When the tide’s out you can walk to the island. There’s a name for this, but then there’s a name for everything, and knowing that name rarely makes much of a difference, so I decide I may as well make up my own. I decide to call it the by the name of my first pet, a black and white rabbit of which I was inexplicably frightened, just as I was inexplicably frightened of loud noises, mirrors, and the woman who sat on the side of my bed solicitously whispering that she knew everything about me. In truth, at that age there wasn’t much to know, but her voice, the darkness, and the shuffling of the rabbit in the chest of drawers, was enough to tell me that I should be wary of names and dangerous tides. The island isn’t far, and beyond that is a fragmenting Europe, then nothing but melting ice. There are rabbit tracks on the drying sand, the figure of a woman in the dying light. Names keep their power even as their referents recede, and although I keep my lips sealed the sea knows them all.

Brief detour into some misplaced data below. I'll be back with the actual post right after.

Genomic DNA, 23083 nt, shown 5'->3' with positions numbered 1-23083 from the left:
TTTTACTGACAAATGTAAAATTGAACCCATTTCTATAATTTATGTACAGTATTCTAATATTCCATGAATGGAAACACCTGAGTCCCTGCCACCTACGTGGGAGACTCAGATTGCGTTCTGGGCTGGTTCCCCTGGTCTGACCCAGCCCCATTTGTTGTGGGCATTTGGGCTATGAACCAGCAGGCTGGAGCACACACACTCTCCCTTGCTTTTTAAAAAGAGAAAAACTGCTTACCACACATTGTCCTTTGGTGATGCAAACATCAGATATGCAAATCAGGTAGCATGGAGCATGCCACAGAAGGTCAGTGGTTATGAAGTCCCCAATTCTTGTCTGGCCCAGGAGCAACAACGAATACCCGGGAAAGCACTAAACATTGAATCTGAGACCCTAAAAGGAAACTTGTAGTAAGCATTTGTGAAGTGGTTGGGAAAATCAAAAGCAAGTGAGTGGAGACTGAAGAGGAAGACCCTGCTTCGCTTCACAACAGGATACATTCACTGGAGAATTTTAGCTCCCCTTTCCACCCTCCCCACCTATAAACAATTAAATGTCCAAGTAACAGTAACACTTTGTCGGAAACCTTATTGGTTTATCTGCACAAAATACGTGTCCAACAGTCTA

About the Author:
Oz Hardwick’s work has been published and performed internationally in and on diverse media. His chapbook Learning to Have Lost (Canberra: IPSI/Recent Work, 2018) was the winner in the poetry category of the 2019 Rubery International Book Awards, and his most recent collection – his eighth – is The Lithium Codex (Clevedon: Hedgehog Poetry Press, 2019). Oz is Professor of English at Leeds Trinity University, where he leads the Creative Writing programmes. http://www.ozhardwick.co.uk